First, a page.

Reuven’s initial inability to view Danny as an individual with ambitions and beliefs beyond Hasidism develops from his generalized and bitter predisposition towards the Hasidic Jewish community. The rift between Reuven and Danny is first illustrated minutes prior to the baseball game, where Reuven describes Danny as possessing an arrogant sense of righteousness, despite the two having not physically or verbally interacted prior (Potok 12). This reveals Reuven’s tendency to prematurely conclude the behaviors and motives of those with a Hasidic background based on his own preconceptions, instead of recognizing the thoughts and opinions specific to the individual. During the first conversation with his father after sustaining his injury, Reuven expresses intense disg...
... middle of paper ...
...lize this method when raising his own children (Potok 285). Through Reb Saunders’ explanation and ability to retain an open viewpoint on the world, Reuven accepts that not all suffering is senseless; while it is certainly devastating, it is a necessary evil for shaping the morality of an individual.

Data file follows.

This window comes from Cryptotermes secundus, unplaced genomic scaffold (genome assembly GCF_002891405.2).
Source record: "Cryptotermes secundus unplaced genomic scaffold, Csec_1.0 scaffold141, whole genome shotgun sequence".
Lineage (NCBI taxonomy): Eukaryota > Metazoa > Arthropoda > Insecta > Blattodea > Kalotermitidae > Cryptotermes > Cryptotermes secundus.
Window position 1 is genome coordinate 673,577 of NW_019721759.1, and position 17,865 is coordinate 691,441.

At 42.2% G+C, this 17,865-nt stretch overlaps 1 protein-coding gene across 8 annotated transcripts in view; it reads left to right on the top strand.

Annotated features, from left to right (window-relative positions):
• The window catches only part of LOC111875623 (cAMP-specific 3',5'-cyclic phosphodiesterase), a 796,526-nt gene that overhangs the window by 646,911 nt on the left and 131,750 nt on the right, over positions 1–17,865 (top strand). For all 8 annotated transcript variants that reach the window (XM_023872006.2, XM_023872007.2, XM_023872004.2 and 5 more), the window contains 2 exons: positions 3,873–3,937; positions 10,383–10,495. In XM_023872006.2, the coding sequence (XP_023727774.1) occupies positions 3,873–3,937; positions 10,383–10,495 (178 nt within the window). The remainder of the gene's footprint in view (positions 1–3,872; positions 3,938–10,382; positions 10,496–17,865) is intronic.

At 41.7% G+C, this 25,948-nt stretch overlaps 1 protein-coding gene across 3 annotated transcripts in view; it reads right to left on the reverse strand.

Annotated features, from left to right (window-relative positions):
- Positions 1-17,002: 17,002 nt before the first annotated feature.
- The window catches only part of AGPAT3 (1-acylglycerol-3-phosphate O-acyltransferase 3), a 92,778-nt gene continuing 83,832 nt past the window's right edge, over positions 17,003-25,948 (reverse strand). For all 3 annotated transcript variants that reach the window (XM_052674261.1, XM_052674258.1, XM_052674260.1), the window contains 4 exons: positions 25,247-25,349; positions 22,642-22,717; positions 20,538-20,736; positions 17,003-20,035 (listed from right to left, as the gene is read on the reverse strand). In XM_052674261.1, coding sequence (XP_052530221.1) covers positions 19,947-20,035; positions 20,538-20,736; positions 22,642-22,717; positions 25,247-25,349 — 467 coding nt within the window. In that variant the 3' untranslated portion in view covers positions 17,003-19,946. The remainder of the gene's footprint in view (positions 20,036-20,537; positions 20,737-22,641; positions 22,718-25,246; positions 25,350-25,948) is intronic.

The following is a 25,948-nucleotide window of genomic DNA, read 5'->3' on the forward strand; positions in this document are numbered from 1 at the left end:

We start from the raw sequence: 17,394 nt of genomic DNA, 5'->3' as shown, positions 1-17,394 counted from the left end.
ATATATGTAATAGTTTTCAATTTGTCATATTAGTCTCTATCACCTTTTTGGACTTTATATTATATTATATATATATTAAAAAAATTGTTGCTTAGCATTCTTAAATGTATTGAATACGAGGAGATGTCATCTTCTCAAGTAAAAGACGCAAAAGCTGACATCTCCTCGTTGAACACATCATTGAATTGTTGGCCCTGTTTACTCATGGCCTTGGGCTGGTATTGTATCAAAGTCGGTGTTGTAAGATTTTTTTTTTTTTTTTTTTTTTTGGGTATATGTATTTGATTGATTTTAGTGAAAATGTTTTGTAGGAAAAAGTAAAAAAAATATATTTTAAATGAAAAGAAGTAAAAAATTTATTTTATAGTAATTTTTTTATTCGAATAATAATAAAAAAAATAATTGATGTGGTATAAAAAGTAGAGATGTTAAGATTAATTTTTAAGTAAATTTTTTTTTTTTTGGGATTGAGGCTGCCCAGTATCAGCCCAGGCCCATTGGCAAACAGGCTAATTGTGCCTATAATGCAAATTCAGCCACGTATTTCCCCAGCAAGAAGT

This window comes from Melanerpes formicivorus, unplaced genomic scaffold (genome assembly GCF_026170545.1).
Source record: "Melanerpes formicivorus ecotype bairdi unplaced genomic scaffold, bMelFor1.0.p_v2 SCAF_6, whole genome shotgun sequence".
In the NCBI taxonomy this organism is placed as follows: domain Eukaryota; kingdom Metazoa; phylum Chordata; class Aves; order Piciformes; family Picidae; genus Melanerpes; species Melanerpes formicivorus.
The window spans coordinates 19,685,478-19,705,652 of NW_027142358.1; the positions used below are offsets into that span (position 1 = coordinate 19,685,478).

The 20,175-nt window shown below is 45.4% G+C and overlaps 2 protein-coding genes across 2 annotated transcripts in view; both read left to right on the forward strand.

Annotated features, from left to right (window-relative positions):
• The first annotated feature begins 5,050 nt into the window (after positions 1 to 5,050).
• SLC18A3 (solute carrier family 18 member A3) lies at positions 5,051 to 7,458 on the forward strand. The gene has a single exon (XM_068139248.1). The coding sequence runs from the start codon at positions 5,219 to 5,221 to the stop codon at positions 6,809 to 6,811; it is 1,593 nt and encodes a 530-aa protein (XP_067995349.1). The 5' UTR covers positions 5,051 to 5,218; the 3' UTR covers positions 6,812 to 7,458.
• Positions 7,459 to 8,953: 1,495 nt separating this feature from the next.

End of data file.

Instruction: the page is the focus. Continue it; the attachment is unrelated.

Reuven’s forgiveness of Danny enhances his perceptions of the world, which enables him to further question the justification for the suffering in both Danny’s life, and that of greater humankind. From his broadened perspective, Reuven’s empathy for the suffering of others grows significantly. While he struggles to grasp and appropriately handle the morality behind suffering initially, through Danny, he comes to realize that struggling in life is inevitable. Though at first glance, suffering seems as only senseless misery, it is essential for shaping the integrity of all.
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